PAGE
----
IOE EPrints

Living with an Active Volcano : Informal and Community Learning for Preparedness in South of Japan

Kitagawa, Kaori (2016) Living with an Active Volcano : Informal and Community Learning for Preparedness in South of Japan. In: Volcano Crisis Communication. Springer. (Submitted)

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In a disaster-prone country like Japan, learning how to live with disaster [kyozon] has been crucial. Particularly since the Great East Japan Earthquake and Tsunami of 2011, disaster preparedness has been a primary concern of the government. Drawing on Paton’s (2008) Community Engagement Theory, which endorses an integrated model that combines risk management with community development, this study discusses the case of Sakurajima Volcano situated in the south of Japan, with a focus on how the lessons learnt from previous eruption experiences have informed present-day preparedness activities. The study adapts Community Engagement Theory’s quantitative framework to a qualitative analysis to consider the preparedness teaching and learning of a population living with the everyday threat of volcanic hazards in the case of SV. The study argues that two particular local lores – ‘do not rely on authorities’ and ‘be frightened effectively’ – have been the underlying principles in volcanic preparedness in the region. The study also argues that the notion of ‘kyojo [collaborative partnerships]’ has been central to the planning and implementation of preparedness programmes, such as the Sakurajima Taisho Eruption Centenary Project, which offered a wide range of informal teaching and learning opportunities. Applying the framework of Community Engagement Theory, the paper suggests that at the individual level, the principles of ‘do not rely on authorities’ and ‘be frightened effectively’ form the basis for positive ‘outcome expectancy’. At the community level, ‘kyojo’ is the notion which encompasses both of the community factors – ‘community participation’ and ‘collective efficacy’. At the societal level, ‘kyojo’ contributes to the building of ‘empowerment’ and ‘trust’ between citizens and authorities. The paper concludes by proposing that the SV case can be considered as an example of ‘the integrated model’.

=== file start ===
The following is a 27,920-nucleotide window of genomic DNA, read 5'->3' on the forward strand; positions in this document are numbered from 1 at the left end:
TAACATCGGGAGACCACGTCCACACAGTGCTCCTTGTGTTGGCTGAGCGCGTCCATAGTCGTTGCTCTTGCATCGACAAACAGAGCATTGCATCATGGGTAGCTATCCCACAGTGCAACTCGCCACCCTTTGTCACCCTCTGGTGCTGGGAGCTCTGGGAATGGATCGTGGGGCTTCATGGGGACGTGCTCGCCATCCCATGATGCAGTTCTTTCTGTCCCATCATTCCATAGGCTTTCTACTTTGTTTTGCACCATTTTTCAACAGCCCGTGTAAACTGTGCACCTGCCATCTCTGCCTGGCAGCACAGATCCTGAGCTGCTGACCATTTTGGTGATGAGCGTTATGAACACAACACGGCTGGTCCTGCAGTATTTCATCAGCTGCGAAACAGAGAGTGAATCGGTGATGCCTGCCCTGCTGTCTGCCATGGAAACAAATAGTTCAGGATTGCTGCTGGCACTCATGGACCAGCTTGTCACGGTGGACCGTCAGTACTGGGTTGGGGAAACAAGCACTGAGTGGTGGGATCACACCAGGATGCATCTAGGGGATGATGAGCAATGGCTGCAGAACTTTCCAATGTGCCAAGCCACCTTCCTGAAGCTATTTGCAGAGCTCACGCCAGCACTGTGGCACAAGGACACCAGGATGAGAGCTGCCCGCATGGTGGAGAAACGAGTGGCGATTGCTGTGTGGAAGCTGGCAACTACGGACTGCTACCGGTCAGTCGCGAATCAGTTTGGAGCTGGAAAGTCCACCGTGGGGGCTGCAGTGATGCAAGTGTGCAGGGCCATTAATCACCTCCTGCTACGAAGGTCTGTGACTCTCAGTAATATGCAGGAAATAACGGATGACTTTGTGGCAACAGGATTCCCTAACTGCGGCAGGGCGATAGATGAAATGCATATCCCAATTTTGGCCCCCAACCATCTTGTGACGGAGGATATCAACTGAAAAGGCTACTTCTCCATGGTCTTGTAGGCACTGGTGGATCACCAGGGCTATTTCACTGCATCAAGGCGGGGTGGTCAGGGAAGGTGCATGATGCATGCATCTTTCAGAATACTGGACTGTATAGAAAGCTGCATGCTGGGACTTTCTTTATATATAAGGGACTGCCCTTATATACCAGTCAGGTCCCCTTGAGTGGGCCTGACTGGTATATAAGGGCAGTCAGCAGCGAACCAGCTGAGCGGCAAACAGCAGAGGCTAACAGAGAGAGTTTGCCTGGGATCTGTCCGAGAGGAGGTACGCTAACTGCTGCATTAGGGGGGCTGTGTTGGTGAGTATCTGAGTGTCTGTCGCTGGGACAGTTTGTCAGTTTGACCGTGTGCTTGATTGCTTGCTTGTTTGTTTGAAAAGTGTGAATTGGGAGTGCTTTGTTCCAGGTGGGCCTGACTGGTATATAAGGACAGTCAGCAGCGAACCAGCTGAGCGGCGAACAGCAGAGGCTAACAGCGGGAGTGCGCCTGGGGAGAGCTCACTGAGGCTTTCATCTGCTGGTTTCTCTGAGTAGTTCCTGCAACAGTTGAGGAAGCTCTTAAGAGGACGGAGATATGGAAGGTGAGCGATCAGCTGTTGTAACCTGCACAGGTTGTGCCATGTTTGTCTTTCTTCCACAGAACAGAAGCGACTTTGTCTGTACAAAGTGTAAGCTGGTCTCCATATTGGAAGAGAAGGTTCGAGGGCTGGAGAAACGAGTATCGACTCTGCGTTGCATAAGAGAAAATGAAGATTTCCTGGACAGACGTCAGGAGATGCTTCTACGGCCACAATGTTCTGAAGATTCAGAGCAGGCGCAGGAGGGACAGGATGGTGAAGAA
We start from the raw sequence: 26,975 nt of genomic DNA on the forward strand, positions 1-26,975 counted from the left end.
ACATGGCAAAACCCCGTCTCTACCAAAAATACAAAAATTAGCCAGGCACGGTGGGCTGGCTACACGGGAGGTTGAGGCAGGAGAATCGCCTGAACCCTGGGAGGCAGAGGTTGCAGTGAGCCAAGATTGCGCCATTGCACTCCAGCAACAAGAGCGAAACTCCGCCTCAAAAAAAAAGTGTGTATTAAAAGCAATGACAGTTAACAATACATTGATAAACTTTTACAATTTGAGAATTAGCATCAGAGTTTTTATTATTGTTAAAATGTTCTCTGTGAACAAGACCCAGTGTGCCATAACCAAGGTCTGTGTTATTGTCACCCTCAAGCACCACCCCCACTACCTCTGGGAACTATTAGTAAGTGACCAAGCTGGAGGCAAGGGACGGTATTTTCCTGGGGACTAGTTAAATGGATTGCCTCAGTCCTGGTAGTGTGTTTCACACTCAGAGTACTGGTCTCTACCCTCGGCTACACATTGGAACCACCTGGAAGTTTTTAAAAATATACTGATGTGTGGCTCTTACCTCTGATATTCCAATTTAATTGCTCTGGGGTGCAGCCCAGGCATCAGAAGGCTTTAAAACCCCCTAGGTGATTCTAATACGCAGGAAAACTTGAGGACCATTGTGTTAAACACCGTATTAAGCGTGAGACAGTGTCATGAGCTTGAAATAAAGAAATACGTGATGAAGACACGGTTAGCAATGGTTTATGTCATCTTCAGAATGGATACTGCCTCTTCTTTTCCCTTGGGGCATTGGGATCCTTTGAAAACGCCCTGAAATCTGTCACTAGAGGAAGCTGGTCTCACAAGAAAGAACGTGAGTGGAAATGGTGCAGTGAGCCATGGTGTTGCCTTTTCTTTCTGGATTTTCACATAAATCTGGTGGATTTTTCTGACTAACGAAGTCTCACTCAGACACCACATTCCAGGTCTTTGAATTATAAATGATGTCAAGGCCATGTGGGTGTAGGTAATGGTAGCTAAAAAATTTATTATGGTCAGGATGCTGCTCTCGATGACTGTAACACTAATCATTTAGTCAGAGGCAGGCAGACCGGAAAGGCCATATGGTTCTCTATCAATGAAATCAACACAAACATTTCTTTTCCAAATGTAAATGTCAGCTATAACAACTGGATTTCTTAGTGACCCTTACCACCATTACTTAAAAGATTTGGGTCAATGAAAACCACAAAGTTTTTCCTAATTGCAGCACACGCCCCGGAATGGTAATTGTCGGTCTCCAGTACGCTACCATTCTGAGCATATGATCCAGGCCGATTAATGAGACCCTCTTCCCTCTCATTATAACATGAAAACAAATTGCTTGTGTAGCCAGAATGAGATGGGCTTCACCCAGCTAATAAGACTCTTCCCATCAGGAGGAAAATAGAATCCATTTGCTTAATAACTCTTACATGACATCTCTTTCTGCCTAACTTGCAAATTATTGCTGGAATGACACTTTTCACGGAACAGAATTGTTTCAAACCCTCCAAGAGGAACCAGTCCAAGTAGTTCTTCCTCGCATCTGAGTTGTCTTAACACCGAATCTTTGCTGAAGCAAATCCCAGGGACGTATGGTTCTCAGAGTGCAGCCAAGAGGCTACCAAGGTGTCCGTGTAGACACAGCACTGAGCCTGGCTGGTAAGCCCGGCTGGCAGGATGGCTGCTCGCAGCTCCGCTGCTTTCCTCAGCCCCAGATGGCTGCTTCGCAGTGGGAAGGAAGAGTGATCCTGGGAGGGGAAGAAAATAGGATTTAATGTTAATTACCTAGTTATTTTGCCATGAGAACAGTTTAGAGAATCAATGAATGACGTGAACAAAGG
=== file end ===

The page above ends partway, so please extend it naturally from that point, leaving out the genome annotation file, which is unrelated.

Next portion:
Item Type: Book Section
Depositing User: Atira Pure
Date Deposited: 30 Oct 2015 15:30
Last Modified: 30 Oct 2015 15:30
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